Toorak Uniting Church

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The be all and end all of Christian faith

John 15: 9 – 17
Rev. Ian Brown
10:15am, 21 May 2006

I've visited a few churches just lately.
And heard more than a few church stories!
Not all, of course are stories that we would want to associate with the working out of the Christian gospel, but they contain lessons for life never the less.

One church I was shown about was a late 16th century protestant church in Northern Ireland. The floor had needed to be relaid some years ago and so the old boards were pulled up.
To their surprise the church members found a grave under where the aisle was. A plain stone marked the resting place of the early ministers; his inscription read, "They shall walk over me in death as they did in life."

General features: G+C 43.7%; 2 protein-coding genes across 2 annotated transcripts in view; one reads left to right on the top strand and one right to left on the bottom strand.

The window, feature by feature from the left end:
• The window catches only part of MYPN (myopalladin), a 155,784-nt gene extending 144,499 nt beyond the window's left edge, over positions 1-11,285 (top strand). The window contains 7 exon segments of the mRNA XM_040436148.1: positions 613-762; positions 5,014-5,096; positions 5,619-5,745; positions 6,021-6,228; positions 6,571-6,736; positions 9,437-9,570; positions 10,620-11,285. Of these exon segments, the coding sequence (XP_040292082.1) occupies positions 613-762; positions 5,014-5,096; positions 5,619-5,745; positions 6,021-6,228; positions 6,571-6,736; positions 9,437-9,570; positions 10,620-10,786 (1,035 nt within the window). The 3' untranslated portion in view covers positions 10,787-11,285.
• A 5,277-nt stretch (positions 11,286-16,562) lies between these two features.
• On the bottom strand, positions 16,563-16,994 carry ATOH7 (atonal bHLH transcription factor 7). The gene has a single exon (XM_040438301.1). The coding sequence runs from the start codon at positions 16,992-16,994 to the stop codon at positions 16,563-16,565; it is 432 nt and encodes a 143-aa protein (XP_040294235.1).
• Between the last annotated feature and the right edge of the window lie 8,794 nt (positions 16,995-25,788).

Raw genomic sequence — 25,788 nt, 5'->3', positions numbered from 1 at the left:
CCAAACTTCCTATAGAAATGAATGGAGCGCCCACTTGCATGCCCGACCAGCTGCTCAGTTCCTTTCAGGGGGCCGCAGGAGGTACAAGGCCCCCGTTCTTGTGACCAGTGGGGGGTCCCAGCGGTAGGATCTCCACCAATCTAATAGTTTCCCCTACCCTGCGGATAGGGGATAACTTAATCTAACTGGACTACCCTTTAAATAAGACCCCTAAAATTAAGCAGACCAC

Now I know no one here would ever think of walking all over a minister!
And I'd have to say I was treated with a most gracious respect in Northern Ireland, but we can get ourselves into trouble at times, can't we? Relationships are always a two way street and much difficulty is of our own making, but how sad to feel you had been walked over.
How absolutely tragic!
How completely opposite this is to the will of Jesus, who said:

This is my commandment, that you love one another, as I have loved you. Jesus words have the force of the greatest example to reinforce them. "No one has greater love than this, to lay down one's life for one's friends."

In Belfast we were warmly welcomed and people offered us their friendship, warm hospitality, they took us to see beautiful places and favorite things, the ecumenical fellowship was active and friendly. We felt at home and loved. Two miles down the road we were shown the "peace lines," fences — enormous structures with razor wire and cameras to keep catholic and protestant communities apart. Sad division.